China’s zero-Covid policy and why is it still there?

Photo: Shengpengpeng Cai

Since the COVID outbreak in Wuhan in 2020, China has blocked its borders and implemented a zero-Covid policy. It has been proven effective in the past two years. China has successfully limited its cases to around 5 million, and the deaths to only 21,761. This is very low compared to America, whose cases have been up to 86.8 million, and the number of fatalities is around 1 million. This policy did save a lot of lives. And it has been seen as a success by China’s government and many Chinese people.

But what is the cost?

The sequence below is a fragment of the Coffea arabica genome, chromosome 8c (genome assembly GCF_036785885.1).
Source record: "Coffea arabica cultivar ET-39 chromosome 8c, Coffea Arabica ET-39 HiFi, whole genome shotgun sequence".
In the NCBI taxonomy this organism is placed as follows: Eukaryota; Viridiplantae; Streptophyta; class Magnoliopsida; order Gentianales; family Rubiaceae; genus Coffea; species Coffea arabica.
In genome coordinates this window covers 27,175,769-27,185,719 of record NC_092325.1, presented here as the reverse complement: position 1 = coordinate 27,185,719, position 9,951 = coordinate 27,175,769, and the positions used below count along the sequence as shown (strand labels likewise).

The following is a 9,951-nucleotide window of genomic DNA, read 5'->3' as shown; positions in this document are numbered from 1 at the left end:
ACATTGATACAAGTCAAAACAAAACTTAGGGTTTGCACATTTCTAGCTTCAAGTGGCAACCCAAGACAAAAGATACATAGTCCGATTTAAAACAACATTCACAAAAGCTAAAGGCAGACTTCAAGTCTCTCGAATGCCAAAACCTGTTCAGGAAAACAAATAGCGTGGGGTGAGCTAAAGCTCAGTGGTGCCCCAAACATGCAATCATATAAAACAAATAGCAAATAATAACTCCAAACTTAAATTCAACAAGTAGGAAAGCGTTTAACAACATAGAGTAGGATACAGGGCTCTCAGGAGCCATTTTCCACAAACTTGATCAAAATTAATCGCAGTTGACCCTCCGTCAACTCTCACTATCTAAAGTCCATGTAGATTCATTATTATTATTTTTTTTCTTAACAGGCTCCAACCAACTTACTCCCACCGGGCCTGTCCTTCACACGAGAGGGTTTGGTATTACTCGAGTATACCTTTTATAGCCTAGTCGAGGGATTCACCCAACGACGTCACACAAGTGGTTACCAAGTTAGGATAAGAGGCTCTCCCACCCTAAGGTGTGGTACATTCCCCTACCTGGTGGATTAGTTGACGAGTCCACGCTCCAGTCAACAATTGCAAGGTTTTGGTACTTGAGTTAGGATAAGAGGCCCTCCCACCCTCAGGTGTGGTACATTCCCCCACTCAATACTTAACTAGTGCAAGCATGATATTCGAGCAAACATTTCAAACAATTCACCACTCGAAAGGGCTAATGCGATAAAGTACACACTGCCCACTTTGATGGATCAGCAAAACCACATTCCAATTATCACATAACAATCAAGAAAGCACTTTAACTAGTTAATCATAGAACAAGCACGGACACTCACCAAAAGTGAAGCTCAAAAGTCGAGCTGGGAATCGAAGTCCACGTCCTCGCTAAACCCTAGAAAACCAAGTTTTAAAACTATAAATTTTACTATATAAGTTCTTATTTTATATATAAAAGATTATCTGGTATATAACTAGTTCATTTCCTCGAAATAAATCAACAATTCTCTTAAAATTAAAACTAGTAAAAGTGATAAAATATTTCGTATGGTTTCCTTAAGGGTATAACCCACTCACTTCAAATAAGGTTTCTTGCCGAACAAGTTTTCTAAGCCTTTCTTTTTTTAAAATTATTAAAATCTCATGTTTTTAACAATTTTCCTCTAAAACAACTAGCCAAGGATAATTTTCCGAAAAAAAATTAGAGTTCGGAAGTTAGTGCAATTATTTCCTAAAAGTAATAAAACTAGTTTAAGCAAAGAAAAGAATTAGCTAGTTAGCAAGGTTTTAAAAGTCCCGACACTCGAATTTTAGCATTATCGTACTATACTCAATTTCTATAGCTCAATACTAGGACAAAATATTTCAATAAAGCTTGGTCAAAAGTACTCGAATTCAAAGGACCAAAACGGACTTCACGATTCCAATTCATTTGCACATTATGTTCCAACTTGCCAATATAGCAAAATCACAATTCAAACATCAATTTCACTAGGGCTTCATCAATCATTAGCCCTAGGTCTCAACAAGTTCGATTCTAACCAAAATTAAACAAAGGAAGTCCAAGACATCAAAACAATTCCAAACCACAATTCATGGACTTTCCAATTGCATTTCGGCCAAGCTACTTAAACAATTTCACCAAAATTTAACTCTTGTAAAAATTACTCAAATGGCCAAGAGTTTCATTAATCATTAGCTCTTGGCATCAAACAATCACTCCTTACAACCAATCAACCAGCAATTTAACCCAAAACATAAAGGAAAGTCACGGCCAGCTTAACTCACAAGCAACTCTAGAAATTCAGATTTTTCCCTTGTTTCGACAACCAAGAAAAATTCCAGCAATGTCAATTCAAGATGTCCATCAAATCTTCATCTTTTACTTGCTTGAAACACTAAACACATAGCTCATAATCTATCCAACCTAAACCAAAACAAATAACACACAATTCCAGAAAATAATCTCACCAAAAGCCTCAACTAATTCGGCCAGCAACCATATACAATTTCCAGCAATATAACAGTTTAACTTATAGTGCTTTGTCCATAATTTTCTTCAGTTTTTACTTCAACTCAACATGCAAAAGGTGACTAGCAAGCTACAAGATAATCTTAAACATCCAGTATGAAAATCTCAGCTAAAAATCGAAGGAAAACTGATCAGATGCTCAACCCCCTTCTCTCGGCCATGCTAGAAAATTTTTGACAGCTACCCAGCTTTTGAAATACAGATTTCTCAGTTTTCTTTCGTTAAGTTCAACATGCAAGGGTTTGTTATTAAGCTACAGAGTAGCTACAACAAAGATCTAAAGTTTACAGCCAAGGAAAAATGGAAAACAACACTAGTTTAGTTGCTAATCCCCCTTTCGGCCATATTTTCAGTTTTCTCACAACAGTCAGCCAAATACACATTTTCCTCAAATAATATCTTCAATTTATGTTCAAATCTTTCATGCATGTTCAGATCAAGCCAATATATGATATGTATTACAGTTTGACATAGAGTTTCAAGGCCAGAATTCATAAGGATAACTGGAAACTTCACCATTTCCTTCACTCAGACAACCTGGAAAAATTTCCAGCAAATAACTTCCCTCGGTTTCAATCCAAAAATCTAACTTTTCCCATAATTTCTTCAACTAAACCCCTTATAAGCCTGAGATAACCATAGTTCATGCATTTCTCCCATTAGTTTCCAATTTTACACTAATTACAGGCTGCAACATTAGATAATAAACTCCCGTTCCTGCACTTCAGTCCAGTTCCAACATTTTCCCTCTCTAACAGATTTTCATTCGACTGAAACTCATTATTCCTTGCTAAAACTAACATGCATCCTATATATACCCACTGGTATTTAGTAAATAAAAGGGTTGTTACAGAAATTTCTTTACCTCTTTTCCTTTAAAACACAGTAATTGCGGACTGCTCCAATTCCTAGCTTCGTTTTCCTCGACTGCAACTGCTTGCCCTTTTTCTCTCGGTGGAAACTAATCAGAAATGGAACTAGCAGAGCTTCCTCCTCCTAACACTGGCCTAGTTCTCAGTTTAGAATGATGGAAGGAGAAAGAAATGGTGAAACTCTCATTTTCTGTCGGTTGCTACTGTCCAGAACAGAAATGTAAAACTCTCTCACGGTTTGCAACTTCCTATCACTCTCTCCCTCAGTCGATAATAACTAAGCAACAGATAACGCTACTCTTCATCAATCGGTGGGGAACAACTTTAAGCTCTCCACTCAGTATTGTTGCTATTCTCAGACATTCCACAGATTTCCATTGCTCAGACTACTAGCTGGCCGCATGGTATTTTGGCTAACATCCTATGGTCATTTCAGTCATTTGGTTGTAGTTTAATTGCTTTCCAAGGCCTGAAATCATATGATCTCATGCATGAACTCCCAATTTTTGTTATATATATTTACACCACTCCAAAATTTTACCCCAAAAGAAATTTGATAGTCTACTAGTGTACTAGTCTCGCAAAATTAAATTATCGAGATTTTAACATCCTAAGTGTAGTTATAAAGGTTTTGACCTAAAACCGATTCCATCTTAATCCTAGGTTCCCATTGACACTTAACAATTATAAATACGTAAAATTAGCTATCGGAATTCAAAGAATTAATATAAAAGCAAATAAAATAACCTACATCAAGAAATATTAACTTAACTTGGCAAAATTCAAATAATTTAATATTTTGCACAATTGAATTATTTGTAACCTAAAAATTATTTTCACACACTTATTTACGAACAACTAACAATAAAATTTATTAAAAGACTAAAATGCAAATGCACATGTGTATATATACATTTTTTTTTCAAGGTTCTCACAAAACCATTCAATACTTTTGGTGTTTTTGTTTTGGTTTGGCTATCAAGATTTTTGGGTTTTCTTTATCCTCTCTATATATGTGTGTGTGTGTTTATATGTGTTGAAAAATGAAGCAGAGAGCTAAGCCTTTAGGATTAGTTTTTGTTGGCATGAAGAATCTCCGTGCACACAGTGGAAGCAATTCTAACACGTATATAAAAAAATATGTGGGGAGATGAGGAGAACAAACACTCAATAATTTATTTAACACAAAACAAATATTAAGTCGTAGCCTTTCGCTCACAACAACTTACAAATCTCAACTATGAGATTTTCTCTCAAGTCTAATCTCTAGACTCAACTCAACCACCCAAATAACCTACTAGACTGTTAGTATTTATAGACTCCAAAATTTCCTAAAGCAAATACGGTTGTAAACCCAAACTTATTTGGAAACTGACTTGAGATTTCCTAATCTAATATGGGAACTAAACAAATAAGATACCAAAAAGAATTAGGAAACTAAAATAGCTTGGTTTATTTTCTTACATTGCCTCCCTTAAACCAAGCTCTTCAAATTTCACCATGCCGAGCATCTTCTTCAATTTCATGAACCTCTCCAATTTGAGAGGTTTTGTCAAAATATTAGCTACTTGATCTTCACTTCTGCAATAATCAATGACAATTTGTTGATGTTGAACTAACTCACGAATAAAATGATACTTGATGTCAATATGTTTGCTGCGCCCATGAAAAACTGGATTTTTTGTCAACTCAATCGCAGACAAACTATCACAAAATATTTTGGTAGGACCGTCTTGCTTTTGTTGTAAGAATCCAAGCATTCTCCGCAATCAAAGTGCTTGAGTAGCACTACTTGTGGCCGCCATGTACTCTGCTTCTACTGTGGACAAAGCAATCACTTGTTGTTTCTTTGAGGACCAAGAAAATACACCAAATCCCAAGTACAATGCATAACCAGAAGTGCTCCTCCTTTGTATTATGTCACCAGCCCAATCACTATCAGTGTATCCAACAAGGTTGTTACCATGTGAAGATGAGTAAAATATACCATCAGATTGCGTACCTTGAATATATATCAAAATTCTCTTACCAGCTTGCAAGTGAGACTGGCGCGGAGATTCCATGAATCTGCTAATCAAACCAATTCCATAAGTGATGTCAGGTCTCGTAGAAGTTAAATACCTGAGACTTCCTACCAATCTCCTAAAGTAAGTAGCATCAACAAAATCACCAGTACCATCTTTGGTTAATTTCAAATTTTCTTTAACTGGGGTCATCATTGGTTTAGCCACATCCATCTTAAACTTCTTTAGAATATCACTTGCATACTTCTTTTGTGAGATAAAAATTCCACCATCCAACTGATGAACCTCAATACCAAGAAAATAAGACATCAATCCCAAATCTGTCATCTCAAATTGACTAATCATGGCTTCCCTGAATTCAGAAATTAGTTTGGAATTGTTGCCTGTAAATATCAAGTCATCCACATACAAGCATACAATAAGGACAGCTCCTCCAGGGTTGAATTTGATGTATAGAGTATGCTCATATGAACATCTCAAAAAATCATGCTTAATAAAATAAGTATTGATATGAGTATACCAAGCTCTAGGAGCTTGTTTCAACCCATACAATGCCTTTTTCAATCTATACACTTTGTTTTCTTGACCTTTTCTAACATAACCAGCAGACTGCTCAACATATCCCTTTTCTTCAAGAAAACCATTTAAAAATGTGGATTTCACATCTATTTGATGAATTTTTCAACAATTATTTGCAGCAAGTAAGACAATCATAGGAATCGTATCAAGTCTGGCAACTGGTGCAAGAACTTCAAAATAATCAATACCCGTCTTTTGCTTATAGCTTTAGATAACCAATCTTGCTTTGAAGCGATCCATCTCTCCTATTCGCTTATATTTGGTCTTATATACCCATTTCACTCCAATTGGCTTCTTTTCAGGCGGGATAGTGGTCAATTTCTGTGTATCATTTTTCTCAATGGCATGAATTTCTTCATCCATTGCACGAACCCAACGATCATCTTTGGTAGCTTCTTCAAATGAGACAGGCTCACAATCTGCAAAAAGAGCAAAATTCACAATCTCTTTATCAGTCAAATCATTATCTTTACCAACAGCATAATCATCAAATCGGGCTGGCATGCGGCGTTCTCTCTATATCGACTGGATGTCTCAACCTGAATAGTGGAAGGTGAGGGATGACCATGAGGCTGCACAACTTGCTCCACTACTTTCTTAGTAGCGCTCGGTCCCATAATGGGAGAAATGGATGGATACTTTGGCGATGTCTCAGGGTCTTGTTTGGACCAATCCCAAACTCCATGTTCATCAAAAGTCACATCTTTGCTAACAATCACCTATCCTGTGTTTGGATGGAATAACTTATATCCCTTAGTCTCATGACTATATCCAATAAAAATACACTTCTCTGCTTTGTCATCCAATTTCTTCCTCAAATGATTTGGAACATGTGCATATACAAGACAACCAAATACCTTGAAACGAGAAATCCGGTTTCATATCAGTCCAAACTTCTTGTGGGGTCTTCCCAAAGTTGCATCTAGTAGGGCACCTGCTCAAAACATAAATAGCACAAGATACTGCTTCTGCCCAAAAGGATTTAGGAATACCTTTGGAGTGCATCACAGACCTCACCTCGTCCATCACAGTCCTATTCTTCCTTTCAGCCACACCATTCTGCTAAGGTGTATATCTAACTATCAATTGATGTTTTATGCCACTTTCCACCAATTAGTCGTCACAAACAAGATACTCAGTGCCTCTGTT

Let’s take a close look at the zero-Covid policy. What does it mean? In China, the policy consists of two major parts. “External prevention of new cases imported” and “Internal prevention of cases rebound.” The former requires strict border controls. Foreigners cannot enter China. Chinese people entering China from abroad must provide two negative PCR certificates and serum IgM antibody testing within 48 hours. And then, they need to undergo 14 days of mandatory quarantine at a hotel and seven days of home quarantine. This policy lasted for more than two years and has been changed into 7+3 recently, which is seven days of compulsory quarantine at a hotel and three days of home quarantine. At the same time, China has a “fused measure” towards airlines if their passengers are tested positive after arrival. For the same airline flight, if the number of passengers with positive PCR test results after entry reaches 5, the company’s route will be suspended for two weeks; if it reaches 10, the company’s route will be suspended for four weeks. At the same time, they have a policy of “one flight per week for one airline from one country”, and the passenger load factor of each flight shall not be higher than 75%. Due to this, the number of international flights to China is very low, and the price is stable and high, around $8000-$9000. The high price and long quarantine make many people wanting to go back to China feel overwhelmed.